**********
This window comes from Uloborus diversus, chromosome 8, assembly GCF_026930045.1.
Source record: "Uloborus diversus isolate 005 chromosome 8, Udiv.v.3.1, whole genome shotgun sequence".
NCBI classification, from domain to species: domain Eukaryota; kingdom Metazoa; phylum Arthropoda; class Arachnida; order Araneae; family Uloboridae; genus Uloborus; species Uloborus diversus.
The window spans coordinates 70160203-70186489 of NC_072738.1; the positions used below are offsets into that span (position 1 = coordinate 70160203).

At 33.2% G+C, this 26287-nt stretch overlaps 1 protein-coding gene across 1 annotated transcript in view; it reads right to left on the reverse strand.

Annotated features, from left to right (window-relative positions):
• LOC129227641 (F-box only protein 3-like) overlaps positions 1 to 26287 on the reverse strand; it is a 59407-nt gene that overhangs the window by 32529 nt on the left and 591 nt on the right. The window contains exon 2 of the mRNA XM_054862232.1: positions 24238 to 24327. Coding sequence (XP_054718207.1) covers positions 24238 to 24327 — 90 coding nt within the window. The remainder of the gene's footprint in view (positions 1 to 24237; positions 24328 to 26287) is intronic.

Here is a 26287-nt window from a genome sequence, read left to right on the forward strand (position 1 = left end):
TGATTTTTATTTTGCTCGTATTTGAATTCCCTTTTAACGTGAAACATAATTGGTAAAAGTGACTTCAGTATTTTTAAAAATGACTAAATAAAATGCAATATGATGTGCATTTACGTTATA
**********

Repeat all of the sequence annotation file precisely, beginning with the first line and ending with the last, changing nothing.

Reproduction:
This window comes from Uloborus diversus, chromosome 8, assembly GCF_026930045.1.
Source record: "Uloborus diversus isolate 005 chromosome 8, Udiv.v.3.1, whole genome shotgun sequence".
NCBI classification, from domain to species: domain Eukaryota; kingdom Metazoa; phylum Arthropoda; class Arachnida; order Araneae; family Uloboridae; genus Uloborus; species Uloborus diversus.
The window spans coordinates 70160203-70186489 of NC_072738.1; the positions used below are offsets into that span (position 1 = coordinate 70160203).

At 33.2% G+C, this 26287-nt stretch overlaps 1 protein-coding gene across 1 annotated transcript in view; it reads right to left on the reverse strand.

Annotated features, from left to right (window-relative positions):
• LOC129227641 (F-box only protein 3-like) overlaps positions 1 to 26287 on the reverse strand; it is a 59407-nt gene that overhangs the window by 32529 nt on the left and 591 nt on the right. The window contains exon 2 of the mRNA XM_054862232.1: positions 24238 to 24327. Coding sequence (XP_054718207.1) covers positions 24238 to 24327 — 90 coding nt within the window. The remainder of the gene's footprint in view (positions 1 to 24237; positions 24328 to 26287) is intronic.

Here is a 26287-nt window from a genome sequence, read left to right on the forward strand (position 1 = left end):
TGATTTTTATTTTGCTCGTATTTGAATTCCCTTTTAACGTGAAACATAATTGGTAAAAGTGACTTCAGTATTTTTAAAAATGACTAAATAAAATGCAATATGATGTGCATTTACGTTATA